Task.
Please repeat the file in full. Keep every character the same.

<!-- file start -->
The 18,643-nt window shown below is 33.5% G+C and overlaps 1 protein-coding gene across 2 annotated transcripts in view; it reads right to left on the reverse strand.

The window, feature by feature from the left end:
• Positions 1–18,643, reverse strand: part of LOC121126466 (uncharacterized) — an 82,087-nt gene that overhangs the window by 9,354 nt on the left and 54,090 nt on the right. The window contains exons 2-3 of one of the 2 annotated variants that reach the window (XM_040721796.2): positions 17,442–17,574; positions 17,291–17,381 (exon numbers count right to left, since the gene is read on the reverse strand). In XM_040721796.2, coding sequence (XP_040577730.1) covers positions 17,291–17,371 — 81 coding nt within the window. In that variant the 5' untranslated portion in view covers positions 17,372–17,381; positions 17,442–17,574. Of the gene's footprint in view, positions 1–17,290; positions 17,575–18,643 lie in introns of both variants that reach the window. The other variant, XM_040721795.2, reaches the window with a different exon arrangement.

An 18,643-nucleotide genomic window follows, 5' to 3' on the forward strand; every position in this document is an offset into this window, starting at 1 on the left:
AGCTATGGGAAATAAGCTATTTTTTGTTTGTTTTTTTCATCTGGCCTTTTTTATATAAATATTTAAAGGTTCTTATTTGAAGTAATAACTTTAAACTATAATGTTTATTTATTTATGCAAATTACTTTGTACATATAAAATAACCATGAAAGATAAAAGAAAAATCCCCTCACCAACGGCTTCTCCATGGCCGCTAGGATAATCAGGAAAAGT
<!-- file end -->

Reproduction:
The 18,643-nt window shown below is 33.5% G+C and overlaps 1 protein-coding gene across 2 annotated transcripts in view; it reads right to left on the reverse strand.

The window, feature by feature from the left end:
• Positions 1–18,643, reverse strand: part of LOC121126466 (uncharacterized) — an 82,087-nt gene that overhangs the window by 9,354 nt on the left and 54,090 nt on the right. The window contains exons 2-3 of one of the 2 annotated variants that reach the window (XM_040721796.2): positions 17,442–17,574; positions 17,291–17,381 (exon numbers count right to left, since the gene is read on the reverse strand). In XM_040721796.2, coding sequence (XP_040577730.1) covers positions 17,291–17,371 — 81 coding nt within the window. In that variant the 5' untranslated portion in view covers positions 17,372–17,381; positions 17,442–17,574. Of the gene's footprint in view, positions 1–17,290; positions 17,575–18,643 lie in introns of both variants that reach the window. The other variant, XM_040721795.2, reaches the window with a different exon arrangement.

An 18,643-nucleotide genomic window follows, 5' to 3' on the forward strand; every position in this document is an offset into this window, starting at 1 on the left:
AGCTATGGGAAATAAGCTATTTTTTGTTTGTTTTTTTCATCTGGCCTTTTTTATATAAATATTTAAAGGTTCTTATTTGAAGTAATAACTTTAAACTATAATGTTTATTTATTTATGCAAATTACTTTGTACATATAAAATAACCATGAAAGATAAAAGAAAAATCCCCTCACCAACGGCTTCTCCATGGCCGCTAGGATAATCAGGAAAAGT